Forum for Science, Industry and Business

Sponsored by:     3M 
Search our Site:

 

Mouse model reveals potential way to reduce cardiac deaths in kidney patients

31.03.2005


Scientists have identified an important link between kidney damage and cardiac problems, creating new possibilities for treating the primary cause of death in kidney disease patients.



Researchers tracked a chain reaction that leads from kidney damage to weakening of the skeleton to increased phosphorous in the blood. They showed that higher phosphorous levels were directly linked to vascular calcification, a stiffening of the smooth muscle cells that line blood vessels. Vascular calcification leads to enlargement of one of the heart’s four chambers, increased risk of congestive heart failure, heart attack and several other cardiac problems.

Mice treated with an experimental medication that alleviates the skeletal weakening brought on by kidney damage had normal phosphorous levels and decreased signs of vascular calcification.


"We already have treatments available that can control phosphorous levels in the blood, and those should be very helpful for kidney patients," says senior investigator Keith A. Hruska, M.D., the Ira M. Lang Professor of Nephrology and professor of pediatrics and of cell biology and physiology at Washington University School of Medicine in St. Louis. "The drug we used in the mice and other similar agents can treat both the phosphorous levels and skeletal weakening, and those drugs are just entering initial clinical trials."

The study will appear in the April issue of the Journal of the American Society of Nephrology.

Hruska, who is director of nephrology at St. Louis Children’s Hospital, has long been interested in the connections between kidney damage and bone weakening. He and other researchers have uncovered a complex network of links between the skeleton and the kidney. Hormones made in the kidney regulate activity in the skeleton and vice-versa.

Last year, Hruska showed that injections of bone morphogenetic protein-7 (BMP-7) could prevent bone weakening in mice whose kidneys had been damaged or removed.

For the new study, researchers worked with a mouse model of metabolic syndrome, a condition common among patients with chronic kidney disease that includes symptoms such as obesity, high blood pressure and insulin resistance. The condition, which is rapidly increasing in both adults and children, is also associated with higher risks of diabetes and heart disease.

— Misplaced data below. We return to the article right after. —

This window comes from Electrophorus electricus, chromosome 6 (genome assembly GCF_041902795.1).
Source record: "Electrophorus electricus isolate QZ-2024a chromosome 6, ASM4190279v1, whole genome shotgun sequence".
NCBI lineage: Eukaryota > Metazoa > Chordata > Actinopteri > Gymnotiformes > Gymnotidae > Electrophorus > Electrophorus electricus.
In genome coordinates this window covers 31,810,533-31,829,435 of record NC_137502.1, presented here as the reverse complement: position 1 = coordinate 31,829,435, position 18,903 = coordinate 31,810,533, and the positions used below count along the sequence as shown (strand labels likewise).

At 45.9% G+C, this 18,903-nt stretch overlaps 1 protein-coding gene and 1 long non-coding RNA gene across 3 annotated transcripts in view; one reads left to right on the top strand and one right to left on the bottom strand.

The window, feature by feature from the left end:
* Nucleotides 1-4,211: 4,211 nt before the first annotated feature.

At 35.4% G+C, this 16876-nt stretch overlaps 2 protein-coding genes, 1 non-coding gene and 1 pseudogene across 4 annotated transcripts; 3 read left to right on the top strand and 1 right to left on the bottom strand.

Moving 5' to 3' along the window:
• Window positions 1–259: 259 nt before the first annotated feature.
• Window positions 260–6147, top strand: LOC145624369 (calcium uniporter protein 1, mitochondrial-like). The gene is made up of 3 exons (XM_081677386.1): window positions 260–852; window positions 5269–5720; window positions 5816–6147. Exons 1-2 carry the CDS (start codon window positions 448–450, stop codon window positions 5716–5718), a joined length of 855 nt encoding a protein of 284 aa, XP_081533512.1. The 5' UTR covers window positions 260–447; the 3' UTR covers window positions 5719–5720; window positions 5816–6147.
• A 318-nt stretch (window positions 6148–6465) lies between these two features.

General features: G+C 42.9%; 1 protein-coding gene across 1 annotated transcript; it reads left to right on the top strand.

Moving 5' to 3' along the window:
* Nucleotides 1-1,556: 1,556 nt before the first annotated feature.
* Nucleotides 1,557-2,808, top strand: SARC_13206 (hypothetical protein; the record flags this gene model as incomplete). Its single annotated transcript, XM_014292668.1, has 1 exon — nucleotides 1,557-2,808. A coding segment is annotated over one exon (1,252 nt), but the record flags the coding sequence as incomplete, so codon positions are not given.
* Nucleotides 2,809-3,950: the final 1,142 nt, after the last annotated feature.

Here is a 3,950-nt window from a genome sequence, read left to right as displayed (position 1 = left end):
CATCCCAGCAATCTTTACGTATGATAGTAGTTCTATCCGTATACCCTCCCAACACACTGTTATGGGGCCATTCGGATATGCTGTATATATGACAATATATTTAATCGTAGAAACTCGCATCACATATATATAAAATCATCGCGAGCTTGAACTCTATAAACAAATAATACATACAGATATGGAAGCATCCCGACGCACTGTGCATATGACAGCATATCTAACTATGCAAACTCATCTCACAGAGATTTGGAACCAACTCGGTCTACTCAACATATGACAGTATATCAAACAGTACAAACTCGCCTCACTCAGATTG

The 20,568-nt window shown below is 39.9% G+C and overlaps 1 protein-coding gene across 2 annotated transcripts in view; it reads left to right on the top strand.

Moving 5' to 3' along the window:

The mice develop metabolic syndrome as a result of both a genetic modification and a high-fat, high-cholesterol diet. To simulate chronic kidney disease, scientists damaged or removed part of the kidney. This led to a shutdown of cells that regularly dismantle and rebuild bones, causing vascular calcification.

The body normally takes minerals like calcium and phosphorous circulating in the bloodstream and deposits them in the bones during bone reconstruction. With those processes shut down, scientists theorized, the bloodstream levels of minerals increase, raising pressure to deposit them elsewhere.

Hruska and his colleagues first showed that injection of BMP-7, previously shown to stop the bone disorder, also stopped vascular calcification. In another group of experimental mice, injections of a substance that binds to compounds with phosphorous but has no effect on the skeleton also stopped vascular calcification, proving that phosphorous was the key link.

"Serum phosphorous is a direct stimulus to the smooth muscle cells that line blood vessels, causing them to take on characteristics very similar to osteoblasts, the cells that form bone," Hruska explains.

The changed smooth muscle cells can deposit minerals outside their membranes, dramatically decreasing the flexibility of blood vessels and increasing the work the heart has to do to create a pulse.

"Vascular stiffness happens to patients with end-stage kidney failure when they go on dialysis, and it leads to many dangerous cardiovascular complications," Hruska says. "This study shows us that by treating the skeleton or otherwise decreasing phosphorous levels, we have the potential to produce a decrease in vascular calcification and marked improvements in cardiovascular outcome."